Gadget makers and gearheads will head to the Consumer Electronics Show in Las Vegas this week to view the panoply of new audio and video products that will soon be offered to U.S. consumers.
The CES is a traditional spawning ground for satellite and home-networking hardware related to cable's broadband space. And increasingly, new consumer products to provide outlets for cable-related content providers.
For instance, wireless providers are moving closer to rolling out next-generation 3G services, which are designed to be faster and more conducive to Internet content. That has caused content providers to look at moving video or audio material into the consumer's briefcase or handbag.
Wireless carriers and content providers are touting the benefits of value-added entertainment options enabled by the 3G upgrade, such as online gaming, instant messaging and the always-popular adult content category.
There should be enough people around to make a hit of 3G services, and the devices that use them. According to International Data Corp. research, there will be 110 million wireless users in North America by the end of 2001. But the biggest disconnect is between 3G's expected user base and the entertainment services' probable user base.
According to most analysts, 3G service — which could cost anywhere from 20 to 50 percent more each month than present cell-phone services — are targeted first at business customers, who would use 3G services and handsets to augment their desktop PCs.
But even before Sept. 11, few managers — or their accounting departments — would have signed off on a $20 monthly charge for a service such as online gaming.
Today, telecom budgets are being slashed and employees asked to reimburse companies for personal calls. Corporate-sponsored entertainment services seem like even more of a pipe dream.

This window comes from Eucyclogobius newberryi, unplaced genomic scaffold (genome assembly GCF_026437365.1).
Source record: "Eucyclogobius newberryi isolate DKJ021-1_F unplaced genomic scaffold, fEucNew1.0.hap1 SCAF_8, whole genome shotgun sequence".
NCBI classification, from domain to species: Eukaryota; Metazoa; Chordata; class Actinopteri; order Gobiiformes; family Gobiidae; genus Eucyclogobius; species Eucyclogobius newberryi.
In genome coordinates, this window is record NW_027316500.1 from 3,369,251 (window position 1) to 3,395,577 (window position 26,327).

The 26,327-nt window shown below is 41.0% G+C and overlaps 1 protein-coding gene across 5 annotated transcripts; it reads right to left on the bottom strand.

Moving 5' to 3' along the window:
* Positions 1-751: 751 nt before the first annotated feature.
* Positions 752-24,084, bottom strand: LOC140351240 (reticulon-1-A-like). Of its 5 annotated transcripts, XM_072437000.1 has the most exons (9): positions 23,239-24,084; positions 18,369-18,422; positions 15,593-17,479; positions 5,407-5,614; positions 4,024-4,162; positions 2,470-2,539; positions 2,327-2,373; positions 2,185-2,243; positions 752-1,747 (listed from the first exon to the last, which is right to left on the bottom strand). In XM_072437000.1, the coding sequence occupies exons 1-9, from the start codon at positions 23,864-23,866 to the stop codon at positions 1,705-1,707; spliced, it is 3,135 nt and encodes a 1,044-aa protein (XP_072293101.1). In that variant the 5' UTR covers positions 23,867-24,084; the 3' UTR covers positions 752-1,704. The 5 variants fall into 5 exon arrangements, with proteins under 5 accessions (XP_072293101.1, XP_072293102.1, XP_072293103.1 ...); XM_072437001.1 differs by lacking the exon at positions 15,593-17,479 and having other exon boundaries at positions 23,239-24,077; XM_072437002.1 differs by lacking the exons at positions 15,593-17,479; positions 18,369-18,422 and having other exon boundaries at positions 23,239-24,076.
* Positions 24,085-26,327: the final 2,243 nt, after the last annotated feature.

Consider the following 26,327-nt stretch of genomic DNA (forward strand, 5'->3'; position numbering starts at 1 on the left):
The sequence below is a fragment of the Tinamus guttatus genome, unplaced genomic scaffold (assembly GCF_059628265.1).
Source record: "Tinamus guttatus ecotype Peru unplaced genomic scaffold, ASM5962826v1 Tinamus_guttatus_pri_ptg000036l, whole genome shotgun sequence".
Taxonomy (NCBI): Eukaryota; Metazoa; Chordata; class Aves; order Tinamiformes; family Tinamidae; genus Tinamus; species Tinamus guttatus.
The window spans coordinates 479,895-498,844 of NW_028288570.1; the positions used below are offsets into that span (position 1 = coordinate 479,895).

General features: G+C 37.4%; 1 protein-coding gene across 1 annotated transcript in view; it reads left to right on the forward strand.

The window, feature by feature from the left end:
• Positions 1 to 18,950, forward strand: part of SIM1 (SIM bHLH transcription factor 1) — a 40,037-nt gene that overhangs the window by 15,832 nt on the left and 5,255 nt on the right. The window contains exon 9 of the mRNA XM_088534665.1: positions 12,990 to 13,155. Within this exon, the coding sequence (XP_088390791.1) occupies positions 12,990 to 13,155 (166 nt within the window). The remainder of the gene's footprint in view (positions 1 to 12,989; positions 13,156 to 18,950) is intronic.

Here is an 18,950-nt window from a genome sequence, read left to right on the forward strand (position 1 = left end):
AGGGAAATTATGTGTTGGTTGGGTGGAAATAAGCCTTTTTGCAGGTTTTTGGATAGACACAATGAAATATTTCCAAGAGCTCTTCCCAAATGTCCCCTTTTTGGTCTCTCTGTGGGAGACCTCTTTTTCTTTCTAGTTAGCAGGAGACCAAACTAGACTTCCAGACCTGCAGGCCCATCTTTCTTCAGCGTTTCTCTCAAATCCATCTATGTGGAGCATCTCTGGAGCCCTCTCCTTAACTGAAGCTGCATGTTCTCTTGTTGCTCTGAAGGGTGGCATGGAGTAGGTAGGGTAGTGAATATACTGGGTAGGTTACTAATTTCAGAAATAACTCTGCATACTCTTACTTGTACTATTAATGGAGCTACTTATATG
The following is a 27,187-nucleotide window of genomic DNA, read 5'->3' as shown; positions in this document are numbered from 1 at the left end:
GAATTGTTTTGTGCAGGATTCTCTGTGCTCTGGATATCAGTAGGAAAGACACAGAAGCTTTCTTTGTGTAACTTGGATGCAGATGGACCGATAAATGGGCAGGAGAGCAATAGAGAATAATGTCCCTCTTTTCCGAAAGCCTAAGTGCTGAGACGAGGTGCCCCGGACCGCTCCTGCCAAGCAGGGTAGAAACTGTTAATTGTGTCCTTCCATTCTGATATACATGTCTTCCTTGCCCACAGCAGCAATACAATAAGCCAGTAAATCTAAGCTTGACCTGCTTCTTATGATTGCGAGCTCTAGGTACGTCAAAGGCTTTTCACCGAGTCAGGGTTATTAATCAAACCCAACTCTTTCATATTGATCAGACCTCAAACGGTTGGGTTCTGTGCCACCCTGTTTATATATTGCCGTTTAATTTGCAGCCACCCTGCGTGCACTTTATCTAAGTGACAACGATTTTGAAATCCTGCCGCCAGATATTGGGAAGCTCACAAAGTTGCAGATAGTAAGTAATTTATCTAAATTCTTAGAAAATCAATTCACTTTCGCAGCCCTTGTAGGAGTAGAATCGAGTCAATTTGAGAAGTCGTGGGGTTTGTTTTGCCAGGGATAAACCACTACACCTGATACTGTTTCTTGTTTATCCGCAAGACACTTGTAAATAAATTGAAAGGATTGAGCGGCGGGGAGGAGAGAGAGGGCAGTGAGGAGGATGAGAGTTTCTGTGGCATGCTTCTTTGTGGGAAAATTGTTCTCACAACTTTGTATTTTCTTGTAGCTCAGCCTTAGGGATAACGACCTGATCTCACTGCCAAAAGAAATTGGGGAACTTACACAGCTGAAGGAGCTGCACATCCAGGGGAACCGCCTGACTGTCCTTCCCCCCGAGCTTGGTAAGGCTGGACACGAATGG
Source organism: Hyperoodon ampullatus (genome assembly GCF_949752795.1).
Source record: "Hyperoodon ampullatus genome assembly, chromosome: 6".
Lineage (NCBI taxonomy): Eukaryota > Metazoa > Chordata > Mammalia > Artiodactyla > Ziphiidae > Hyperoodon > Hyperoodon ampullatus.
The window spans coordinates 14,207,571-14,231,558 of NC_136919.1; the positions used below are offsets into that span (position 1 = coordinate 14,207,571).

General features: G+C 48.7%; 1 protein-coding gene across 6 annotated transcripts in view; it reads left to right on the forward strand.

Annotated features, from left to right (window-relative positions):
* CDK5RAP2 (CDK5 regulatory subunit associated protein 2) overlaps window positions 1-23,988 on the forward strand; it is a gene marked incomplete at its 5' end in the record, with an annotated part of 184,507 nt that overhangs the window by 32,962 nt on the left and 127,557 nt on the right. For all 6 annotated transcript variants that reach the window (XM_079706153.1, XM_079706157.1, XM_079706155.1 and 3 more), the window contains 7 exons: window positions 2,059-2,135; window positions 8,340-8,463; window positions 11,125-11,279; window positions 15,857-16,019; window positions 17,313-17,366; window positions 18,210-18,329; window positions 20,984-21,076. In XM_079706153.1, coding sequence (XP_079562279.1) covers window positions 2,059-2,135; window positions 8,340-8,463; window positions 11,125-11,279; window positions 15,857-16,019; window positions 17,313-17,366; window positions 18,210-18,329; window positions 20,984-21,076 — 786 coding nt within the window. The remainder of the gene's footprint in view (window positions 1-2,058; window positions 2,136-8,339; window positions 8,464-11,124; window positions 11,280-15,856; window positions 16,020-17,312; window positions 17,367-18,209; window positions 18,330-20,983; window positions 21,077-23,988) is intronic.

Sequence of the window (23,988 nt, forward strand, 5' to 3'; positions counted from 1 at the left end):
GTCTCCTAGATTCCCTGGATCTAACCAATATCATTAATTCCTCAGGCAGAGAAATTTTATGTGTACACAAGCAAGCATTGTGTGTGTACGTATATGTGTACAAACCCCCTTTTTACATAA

Matthew Feldman is CEO of Versaly Games, an entertainment application provider that recently inked a deal to provide Jimi Hendrix music to users. Although the Hendrix application is clearly one for personal use, he said, employers who still want to encourage cellular phone use for increased business productivity will buy the new handsets, but ask employees to pay for non-business use from their own pockets.
Feldman could be on to something, said Mike Doherty, a senior analyst at the industry research firm Ovum. Although wireless gaming is likely to be one of the main applications that spurs 3G implementation, companies will benefit from employees who can download contact information from a corporate network or view a presentation on their handset, making 3G phones a big seller once they are available.
"The enterprise is the [wireless carriers'] bread and butter and will continue to be," said Doherty. "What we'll see is that there won't be too many pure consumer offerings out there. There's always going to be a bit of a blurry line."
Rather than selling gaming offerings on a standalone basis, providers may try to bundle them in with white-board business applications or pair entertainment news with stock quotes and business news.
"Maybe you'll be able to download snippets of old television shows, but also download snippets of news programs, too," he said.
Not everyone is willing to wait for 3G to make its debut. Today, many traditional video providers are rolling out wireless services using existing bandwidth.
Take World Wrestling Federation Entertainment Inc., the muscle behind cable's grappling fare. Last month, the company inked a deal with Qualcomm Inc. to extend its brand into the wireless world, a move WWFE executive vice president of international business development Roger Marment called another step toward getting the WWF brand on as many platforms as possible.